Abusing XSS Filter: One ^ leads to XSS(CVE-2016-3212)

Datetime:2016-08-22 21:56:30         Topic: XSS Vulnerability          Share        Original >>
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In the past, I talked about XSS attacks exploiting IE XSS filter in CODE BLUE, which is an information security conference in Japan. A similar bug is fixed in June patch as CVE-2016-3212.

So, in this post, I would like to explain details of this bug.

As described in my slides , applying the XSS filter rules to an irrelevant context, we can do XSS attacks using the filter behavior replacing the  . with the  # even if the page does not have an XSS bug.

To prevent such attacks, Microsoft changed the filter behavior by December 2015 patch. After this patch, the ^ is used as the replacement character of the . instead of the # . Indeed, this can prevent attacks above. But it brought another nightmare. After several months, I confirmed an XSS using this behavior in Google's domain, and I got $3133.7 as rewards through Google VRP .

Google sets X-XSS-Protection: 1;mode=block header in almost their services. But not all. So, I checked carefully some pages which have no mode=block . As a result, I discovered that the vulnerable page exists in Javadoc on cloud.google.com.

I put the approximate copy:


This page becomes vulnerable to XSS when one . is replaced with the ^ by the XSS filter.

Can you find where it is?

The answer is the . of the yellow part:

<!DOCTYPE HTML PUBLIC "-//W3C//DTD HTML 4.01 Frameset//EN" "http://www.w3.org/TR/html4/frameset.dtd">

<!-- NewPage -->

<html lang="en">



<script type="text/javascript">

targetPage = "" + window.location.search;

if (targetPage != "" && targetPage != "undefined")

targetPage = targetPage.substring(1);

if ( targetPage.indexOf (":") != -1 || (targetPage != "" && !validURL(targetPage)))

targetPage = "undefined";

function validURL(url) {

try {

url = decodeURIComponent(url);


catch (error) {

return false;


var pos = url.indexOf(".html");

if (pos == -1 || pos != url.length - 5)

return false;

var allowNumber = false;

var allowSep = false;

var seenDot = false;

for (var i = 0; i < url.length - 5; i++) {

var ch = url.charAt(i);

if ('a' <= ch && ch <= 'z' ||

'A' <= ch && ch <= 'Z' ||

ch == '$' ||

ch == '_' ||

ch.charCodeAt(0) > 127) {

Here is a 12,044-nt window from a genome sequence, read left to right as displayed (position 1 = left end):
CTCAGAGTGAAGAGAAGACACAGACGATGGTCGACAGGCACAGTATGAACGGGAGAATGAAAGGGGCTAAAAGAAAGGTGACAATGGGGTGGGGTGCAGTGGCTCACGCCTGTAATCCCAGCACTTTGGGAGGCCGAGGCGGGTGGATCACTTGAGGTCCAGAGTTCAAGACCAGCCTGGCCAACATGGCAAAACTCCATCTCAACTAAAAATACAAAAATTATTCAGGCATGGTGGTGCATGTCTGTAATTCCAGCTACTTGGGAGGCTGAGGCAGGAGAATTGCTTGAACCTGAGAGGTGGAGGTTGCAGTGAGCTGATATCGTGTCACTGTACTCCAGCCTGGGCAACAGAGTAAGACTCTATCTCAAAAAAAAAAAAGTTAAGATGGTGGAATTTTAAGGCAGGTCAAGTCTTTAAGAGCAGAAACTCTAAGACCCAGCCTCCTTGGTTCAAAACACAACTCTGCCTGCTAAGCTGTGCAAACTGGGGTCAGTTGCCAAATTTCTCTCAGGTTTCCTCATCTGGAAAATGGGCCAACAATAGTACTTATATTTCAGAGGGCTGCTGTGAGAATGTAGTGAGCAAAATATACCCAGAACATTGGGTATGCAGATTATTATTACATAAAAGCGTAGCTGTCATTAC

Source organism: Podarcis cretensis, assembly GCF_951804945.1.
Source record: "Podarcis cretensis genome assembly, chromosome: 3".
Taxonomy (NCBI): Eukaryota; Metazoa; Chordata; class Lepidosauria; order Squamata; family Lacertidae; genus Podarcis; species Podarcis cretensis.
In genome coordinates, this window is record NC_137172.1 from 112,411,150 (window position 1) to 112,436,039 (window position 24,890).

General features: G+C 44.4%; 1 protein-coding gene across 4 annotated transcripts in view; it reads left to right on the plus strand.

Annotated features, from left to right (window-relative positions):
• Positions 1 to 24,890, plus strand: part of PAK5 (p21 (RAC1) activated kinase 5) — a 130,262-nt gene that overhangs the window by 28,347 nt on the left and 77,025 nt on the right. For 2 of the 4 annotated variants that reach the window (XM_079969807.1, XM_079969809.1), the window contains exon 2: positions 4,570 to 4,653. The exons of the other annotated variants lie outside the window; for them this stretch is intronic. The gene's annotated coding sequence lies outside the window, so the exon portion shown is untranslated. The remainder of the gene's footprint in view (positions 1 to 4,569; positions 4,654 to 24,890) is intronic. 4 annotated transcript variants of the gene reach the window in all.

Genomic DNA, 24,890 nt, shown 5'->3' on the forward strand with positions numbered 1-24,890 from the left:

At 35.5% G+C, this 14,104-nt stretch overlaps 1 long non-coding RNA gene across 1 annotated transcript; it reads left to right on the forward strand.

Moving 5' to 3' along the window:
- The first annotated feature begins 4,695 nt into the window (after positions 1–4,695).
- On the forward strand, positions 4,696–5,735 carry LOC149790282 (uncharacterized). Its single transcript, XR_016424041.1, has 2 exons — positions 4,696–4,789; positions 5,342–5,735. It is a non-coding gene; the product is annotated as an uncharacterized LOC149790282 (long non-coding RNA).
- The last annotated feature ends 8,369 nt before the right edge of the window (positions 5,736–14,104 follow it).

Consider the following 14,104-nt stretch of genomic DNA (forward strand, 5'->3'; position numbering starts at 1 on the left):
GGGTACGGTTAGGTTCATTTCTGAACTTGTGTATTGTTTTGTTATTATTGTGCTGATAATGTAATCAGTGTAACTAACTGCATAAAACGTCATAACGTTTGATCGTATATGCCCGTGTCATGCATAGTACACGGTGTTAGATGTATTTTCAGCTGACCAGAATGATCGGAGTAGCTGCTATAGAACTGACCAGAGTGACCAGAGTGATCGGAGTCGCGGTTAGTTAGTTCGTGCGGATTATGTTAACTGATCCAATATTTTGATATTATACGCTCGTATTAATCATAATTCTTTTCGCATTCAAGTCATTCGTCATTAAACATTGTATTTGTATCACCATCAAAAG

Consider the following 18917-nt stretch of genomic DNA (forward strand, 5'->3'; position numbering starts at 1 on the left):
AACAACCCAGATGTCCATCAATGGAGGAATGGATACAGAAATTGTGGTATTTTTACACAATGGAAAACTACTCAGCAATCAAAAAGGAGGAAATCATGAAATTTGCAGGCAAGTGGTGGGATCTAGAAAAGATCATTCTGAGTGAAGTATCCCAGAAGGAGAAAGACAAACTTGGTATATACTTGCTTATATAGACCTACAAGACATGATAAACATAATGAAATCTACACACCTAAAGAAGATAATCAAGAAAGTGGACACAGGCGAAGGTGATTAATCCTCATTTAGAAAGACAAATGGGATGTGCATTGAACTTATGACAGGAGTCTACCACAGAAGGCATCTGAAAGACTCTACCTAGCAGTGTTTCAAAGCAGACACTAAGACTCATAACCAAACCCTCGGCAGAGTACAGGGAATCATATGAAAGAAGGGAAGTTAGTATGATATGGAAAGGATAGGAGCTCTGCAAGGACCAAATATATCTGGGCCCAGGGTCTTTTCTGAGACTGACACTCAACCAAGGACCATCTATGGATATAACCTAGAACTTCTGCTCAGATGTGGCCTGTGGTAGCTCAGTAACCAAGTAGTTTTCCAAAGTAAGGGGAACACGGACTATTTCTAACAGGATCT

allowNumber = true;

allowSep = true;

} else if ('0' <= ch && ch <= '9'

|| ch == '-') {

if (!allowNumber)

return false;

} else if (ch == '/' || ch == '.') {

if (!allowSep)

return false;

allowNumber = false;

allowSep = false;

if (ch == '.')

seenDot = true;

if (ch == '/' && seenDot)

return false;

} else {

return false;



return true;


function loadFrames() {

if (targetPage != "" && targetPage != "undefined")

top.classFrame.location = top.targetPage;




<frameset cols="20%,80%" title="Documentation frame" onload="top.loadFrames()">

<frameset rows="30%,70%" title="Left frames" onload="top.loadFrames()">

<frame src="/" name="packageListFrame" title="All Packages">

<frame src="/" name="packageFrame" title="All classes and interfaces (except non-static nested types)">


<frame src="/" name="classFrame" title="Package, class and interface descriptions" scrolling="yes">



<div>JavaScript is disabled on your browser.</div>


<h2>Frame Alert</h2>

<p>This document is designed to be viewed using the frames feature. If you see this message, you are using a non-frame-capable web client. Link to <a href="overview-summary.html">Non-frame version</a>.</p>




In the <script> , it checks whether the given string via location.search is safe.

For example, the following unsafe URL is blocked:

http://vulnerabledoma.in/xxn/xss_javadoc.html? javascript:alert(1)

Then, what will happen when the  . of the yellow part is replaced with the  ^ ?

Let's actually try it. If you put the following strings in the target URL, the page content is forcibly matched to XSS filter rules, and we can replace the aimed . with the ^ :

You can reproduce this bug from the following URL using IE/Edge which does not have June 2016 patch:

http://vulnerabledoma.in/xxn/xss_javadoc.html?javascript:alert(1)// "++++++++++++.i+++=

Also I put the replaced page for you who already applied the patch. You can confirm same behavior:


A crucial difference from # and ^ , the # is not the operator in JavaScript, but the ^ is the operator. For example, if the a.b; is in the page and it is replaced with # and ^ , a#b; is the syntax error but a^b; is valid syntax. It brings an XSS bug.

After June 2016 patch, when the XSS filter replaces the . , the mode=block behavior is enforced even if the page does not have X-XSS-Protection header.

I was surprised and disgusted when the ^ is displayed but anyway it has finally calmed down!

Also, in the recent patch(July 2016), it seems that Microsoft killed almost possibilities of XSS attacks exploiting XSS filter. I will write this details in next post :)



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